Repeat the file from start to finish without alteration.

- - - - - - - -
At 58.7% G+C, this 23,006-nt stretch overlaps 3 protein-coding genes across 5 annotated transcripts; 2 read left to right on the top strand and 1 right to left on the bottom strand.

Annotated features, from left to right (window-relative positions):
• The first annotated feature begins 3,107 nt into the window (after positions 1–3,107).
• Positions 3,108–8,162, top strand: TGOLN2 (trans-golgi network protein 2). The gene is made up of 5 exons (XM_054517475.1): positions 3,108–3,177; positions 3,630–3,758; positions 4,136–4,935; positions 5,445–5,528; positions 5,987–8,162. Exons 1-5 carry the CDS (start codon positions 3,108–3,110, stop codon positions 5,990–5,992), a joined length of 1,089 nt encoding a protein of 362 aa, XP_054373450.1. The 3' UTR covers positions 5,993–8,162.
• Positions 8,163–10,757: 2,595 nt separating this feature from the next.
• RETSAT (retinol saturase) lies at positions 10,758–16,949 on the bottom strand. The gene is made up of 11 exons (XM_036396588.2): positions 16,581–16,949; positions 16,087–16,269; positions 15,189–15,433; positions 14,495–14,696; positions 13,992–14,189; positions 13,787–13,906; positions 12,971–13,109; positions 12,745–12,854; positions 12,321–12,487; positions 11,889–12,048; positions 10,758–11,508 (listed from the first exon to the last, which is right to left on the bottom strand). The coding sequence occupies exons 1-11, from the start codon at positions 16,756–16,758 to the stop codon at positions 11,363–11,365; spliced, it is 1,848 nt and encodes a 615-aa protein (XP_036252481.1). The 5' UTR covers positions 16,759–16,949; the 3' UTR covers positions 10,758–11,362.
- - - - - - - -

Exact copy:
At 58.7% G+C, this 23,006-nt stretch overlaps 3 protein-coding genes across 5 annotated transcripts; 2 read left to right on the top strand and 1 right to left on the bottom strand.

Annotated features, from left to right (window-relative positions):
• The first annotated feature begins 3,107 nt into the window (after positions 1–3,107).
• Positions 3,108–8,162, top strand: TGOLN2 (trans-golgi network protein 2). The gene is made up of 5 exons (XM_054517475.1): positions 3,108–3,177; positions 3,630–3,758; positions 4,136–4,935; positions 5,445–5,528; positions 5,987–8,162. Exons 1-5 carry the CDS (start codon positions 3,108–3,110, stop codon positions 5,990–5,992), a joined length of 1,089 nt encoding a protein of 362 aa, XP_054373450.1. The 3' UTR covers positions 5,993–8,162.
• Positions 8,163–10,757: 2,595 nt separating this feature from the next.
• RETSAT (retinol saturase) lies at positions 10,758–16,949 on the bottom strand. The gene is made up of 11 exons (XM_036396588.2): positions 16,581–16,949; positions 16,087–16,269; positions 15,189–15,433; positions 14,495–14,696; positions 13,992–14,189; positions 13,787–13,906; positions 12,971–13,109; positions 12,745–12,854; positions 12,321–12,487; positions 11,889–12,048; positions 10,758–11,508 (listed from the first exon to the last, which is right to left on the bottom strand). The coding sequence occupies exons 1-11, from the start codon at positions 16,756–16,758 to the stop codon at positions 11,363–11,365; spliced, it is 1,848 nt and encodes a 615-aa protein (XP_036252481.1). The 5' UTR covers positions 16,759–16,949; the 3' UTR covers positions 10,758–11,362.